Etiquette when it comes to dealing with loss on social media

The digital age has become a huge part of most of our lives, especially the social media element. Almost everybody in the world over the age of sixteen now have at least one active social media account, with most young adults averaging at two active social media platforms.

So, when it comes to dealing with the loss of a loved one, how does social media play it part?

Sharing loss and expressing emotions through the glaring eyes of social media is definitely a sensitive subject and something that will be considered on a personal, individual level by everyone. When it comes to knowing how much and what to share, is completely subjective but we do have a few tips for getting the etiquette right when it comes to dealing with death on social media.

Let immediate family post first

It seems like a no brainer right?! Letting immediate and close family post first, will allow those closest to their loved one to set the tone for social media posting and how much detail should be revealed. Being the first to break the news should come from those closest to the deceased, as it can be important that people find out before seeing your social media post.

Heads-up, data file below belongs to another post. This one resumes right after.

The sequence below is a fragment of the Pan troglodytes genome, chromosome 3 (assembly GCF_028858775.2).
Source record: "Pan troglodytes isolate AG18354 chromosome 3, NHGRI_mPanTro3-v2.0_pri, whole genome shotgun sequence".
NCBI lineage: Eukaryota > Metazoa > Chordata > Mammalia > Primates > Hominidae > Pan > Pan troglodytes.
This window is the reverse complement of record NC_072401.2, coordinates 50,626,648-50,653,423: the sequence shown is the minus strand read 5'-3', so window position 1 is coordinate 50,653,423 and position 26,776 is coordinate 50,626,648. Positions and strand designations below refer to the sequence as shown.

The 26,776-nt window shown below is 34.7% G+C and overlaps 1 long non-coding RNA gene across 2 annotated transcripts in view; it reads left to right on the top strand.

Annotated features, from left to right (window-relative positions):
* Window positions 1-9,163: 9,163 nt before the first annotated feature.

Don’t go into too much detail

There is absolutely no need to uncover sensitive details on social media that others could find uncomfortable or distressing to read. Being considerate and respectful to those who are also grieving the loss of a loved one is of the upmost importance when using social media to express emotion.

Don’t bombard the bereaved

Those closest the deceased will have enough on their plate without you bombarding them with messages, no matter how supportive or attentive you think you may be being. Sending one message or replying to a post letting the bereaved know that you’re thinking of them is enough. If urgent information is required for whatever reason, be understanding, respectful and considerate, try to gain that information without overstepping boundaries.

Forgo funeral selfies

As social media has become such a huge part of our lives, some of us feel the need to document our lives on social media, but some things you just shouldn’t post. Funeral selfies have become a popular trend in the younger generation, and although there is no intent of offence to be caused, these can be assumed as extremely distasteful and disrespectful. Avoid taking selfies at a funeral, in fact avoid the use of your phone at all if possible.

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